Embarking on your new life after divorce involves doing things you’ve done many times before, but for the first time as a divorced person. Included are holidays, school functions, parenting and co-parenting, socializing as single person, managing a household by yourself, the list goes on. The reality is, that you are changed as a result of your marriage as well as your divorce. In many ways, everything you do will be a “first” because you’re doing it with the new, and sometimes unwelcome status of a divorced person. Although you have this new aspect to your identity, it is only part of your identity. It feels uncomfortable because it’s new and uncharted territory. Discomfort is inherent in growth and change. Expecting this discomfort and learning to tolerate it can help a great deal.
The discomfort can be mitigated if you can see the territory ahead. The first holidays, for example, will be different. I say embrace the change; develop new traditions and make it deliberately different. It’s helpful to temper this by keeping some aspects of the traditions that may be especially important. Having explicit conversations with your children about this may also help them to have some sense of control amidst all the change. You may find that the process of co-creating the holiday with your children is just as fun as the actual holiday. The first Christmas after my parents divorced we had a tree and presents, but then we went out for Chinese food and a movie. My siblings and I loved it, and I remember feeling great relief because we were not trying to pretend that everything was the same. The point here is to plan for the sense of everything being different, because, let’s face it, it is.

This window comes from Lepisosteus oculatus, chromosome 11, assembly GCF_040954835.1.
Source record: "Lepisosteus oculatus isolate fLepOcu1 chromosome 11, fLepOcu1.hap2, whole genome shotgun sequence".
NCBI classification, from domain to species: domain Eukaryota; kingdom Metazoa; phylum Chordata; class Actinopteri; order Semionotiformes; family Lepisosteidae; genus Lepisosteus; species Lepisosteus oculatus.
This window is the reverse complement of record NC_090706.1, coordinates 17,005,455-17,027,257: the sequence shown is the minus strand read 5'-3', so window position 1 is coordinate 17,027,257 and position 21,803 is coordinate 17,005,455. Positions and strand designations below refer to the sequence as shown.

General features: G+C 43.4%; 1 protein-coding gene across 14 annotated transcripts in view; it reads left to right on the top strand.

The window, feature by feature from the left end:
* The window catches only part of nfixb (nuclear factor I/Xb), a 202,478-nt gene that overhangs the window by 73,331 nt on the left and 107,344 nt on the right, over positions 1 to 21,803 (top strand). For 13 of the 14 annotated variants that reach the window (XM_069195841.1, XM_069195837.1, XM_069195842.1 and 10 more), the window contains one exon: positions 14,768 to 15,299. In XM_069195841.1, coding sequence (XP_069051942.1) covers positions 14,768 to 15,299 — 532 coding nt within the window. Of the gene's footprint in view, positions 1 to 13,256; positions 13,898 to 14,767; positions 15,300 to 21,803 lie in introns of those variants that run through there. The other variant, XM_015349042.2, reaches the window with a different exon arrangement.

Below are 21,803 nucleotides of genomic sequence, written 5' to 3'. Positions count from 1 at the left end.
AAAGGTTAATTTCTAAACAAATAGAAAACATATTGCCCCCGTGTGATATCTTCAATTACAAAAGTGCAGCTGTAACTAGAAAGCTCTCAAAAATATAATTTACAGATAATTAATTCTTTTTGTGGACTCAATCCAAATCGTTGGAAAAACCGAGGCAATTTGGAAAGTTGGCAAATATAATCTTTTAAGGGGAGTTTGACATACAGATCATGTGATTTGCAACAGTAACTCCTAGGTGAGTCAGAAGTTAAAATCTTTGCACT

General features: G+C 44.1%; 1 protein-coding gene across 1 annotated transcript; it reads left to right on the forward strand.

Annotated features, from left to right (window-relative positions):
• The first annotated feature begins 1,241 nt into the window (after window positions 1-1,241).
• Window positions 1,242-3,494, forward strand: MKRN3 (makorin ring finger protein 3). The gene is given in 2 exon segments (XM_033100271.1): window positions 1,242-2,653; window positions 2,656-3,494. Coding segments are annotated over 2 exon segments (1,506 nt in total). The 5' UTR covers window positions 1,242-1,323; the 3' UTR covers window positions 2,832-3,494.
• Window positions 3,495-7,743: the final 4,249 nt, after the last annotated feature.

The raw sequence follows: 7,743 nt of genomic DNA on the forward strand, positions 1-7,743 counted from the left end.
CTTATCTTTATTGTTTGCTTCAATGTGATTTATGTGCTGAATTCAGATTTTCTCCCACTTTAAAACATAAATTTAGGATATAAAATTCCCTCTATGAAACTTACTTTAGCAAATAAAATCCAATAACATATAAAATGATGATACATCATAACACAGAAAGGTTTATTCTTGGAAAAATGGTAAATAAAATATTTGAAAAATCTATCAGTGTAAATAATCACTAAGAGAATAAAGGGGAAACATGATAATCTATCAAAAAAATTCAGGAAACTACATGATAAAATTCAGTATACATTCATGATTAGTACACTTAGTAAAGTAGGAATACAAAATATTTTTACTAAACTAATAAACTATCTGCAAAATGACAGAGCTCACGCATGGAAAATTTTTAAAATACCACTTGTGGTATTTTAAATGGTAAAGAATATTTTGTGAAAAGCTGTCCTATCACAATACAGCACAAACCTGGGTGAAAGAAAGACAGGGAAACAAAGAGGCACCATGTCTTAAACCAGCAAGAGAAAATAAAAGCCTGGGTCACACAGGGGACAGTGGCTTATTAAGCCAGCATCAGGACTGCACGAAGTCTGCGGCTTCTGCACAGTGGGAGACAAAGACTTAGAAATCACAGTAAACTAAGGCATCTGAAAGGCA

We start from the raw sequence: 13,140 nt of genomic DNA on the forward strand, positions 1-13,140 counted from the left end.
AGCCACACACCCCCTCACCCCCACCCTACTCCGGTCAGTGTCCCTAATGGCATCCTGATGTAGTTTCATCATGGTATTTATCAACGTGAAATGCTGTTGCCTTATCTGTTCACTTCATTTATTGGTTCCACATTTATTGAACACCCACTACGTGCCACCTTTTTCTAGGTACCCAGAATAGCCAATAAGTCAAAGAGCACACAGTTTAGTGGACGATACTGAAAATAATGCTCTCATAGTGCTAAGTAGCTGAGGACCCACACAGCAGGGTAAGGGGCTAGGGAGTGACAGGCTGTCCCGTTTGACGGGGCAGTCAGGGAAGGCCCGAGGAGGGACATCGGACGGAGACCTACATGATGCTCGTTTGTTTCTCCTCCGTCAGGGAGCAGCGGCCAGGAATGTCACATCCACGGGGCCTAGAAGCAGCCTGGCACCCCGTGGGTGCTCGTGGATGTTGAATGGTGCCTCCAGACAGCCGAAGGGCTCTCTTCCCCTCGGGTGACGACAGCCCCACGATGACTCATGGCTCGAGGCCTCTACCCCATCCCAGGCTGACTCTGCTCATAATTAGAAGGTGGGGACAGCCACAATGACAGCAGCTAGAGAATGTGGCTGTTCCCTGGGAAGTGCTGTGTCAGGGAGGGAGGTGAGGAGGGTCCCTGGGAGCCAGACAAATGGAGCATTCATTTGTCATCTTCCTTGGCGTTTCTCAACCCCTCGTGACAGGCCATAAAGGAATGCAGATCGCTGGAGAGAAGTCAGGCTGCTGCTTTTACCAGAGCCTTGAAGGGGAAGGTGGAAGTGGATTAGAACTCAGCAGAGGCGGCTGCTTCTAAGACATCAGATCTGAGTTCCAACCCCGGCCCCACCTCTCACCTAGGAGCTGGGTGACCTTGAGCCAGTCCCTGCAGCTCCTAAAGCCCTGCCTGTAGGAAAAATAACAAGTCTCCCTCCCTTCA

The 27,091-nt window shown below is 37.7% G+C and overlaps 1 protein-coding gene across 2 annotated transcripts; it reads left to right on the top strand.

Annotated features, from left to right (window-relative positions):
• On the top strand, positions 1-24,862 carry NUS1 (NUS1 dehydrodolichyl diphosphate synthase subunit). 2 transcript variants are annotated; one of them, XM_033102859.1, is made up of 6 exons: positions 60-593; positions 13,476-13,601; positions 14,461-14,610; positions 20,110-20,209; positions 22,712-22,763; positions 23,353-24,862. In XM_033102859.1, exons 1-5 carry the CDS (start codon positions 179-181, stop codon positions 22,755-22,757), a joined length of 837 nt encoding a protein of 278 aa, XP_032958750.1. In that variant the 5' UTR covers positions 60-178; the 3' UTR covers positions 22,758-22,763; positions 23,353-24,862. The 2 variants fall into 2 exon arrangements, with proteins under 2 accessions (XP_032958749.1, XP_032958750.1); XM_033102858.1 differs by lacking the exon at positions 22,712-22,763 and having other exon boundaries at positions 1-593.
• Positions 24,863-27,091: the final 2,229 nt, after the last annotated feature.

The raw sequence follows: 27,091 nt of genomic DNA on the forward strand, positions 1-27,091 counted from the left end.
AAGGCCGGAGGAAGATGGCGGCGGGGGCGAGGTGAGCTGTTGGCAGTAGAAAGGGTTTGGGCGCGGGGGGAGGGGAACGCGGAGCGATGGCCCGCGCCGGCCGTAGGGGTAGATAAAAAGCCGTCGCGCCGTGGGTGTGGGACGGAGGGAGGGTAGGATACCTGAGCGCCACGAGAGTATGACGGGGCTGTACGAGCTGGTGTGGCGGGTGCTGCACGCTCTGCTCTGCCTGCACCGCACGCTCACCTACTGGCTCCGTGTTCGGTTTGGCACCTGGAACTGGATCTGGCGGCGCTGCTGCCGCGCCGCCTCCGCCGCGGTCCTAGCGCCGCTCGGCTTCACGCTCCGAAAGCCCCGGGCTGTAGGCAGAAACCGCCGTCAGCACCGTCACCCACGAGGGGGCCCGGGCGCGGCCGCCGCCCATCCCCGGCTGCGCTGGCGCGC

Attending social functions and school functions can be especially awkward. People often experience feeling exposed, and judged by others. Keep your own counsel, particularly about your own self-esteem. You know that you have made the best decisions possible under the circumstances. Others, especially superficial acquaintances in your life, will take your cue. Even if you have to fake it, show up with as much confidence as you can muster. For school functions, focus on your children. Remember to breathe deeply, you can do this without anyone knowing, and smile.
You will find yourself having to learn or re-learn tasks, whether it’s shopping for clothes with your teenage daughter, or managing your finances. Remember that you are facing many of them, on top of enormous emotional upheaval. Don’t expect yourself to learn all of them quickly. Give yourself some slack if you have had a stressful week at work or if you’re not sleeping well. Be kind to yourself. Don’t add to your already high stress level by having unrealistic expectations.
One of the many advantages of a collaborative divorce is that you and your former spouse will have opportunities to anticipate these first events with your Divorce Coach, and work out a collaborative plan so that it works for the entire family. You can customize arrangements that no judge or attorney could possibly think of. The fact that you have some say in developing these arrangements will ease your anxiety. Feeling vulnerable is a common experience I hear among divorcing couples. While some of this is inevitable as you embark on your “Year of Firsts”, maintaining control over your final agreement will make the process as well as the outcome better for everyone.
Sarah Couper, LCSW Psychotherapist/Divorce Coach
Member, Hudson Valley Collaborative Divorce and Dispute Resolution Association, Ltd. www.collabdivorce-ny.com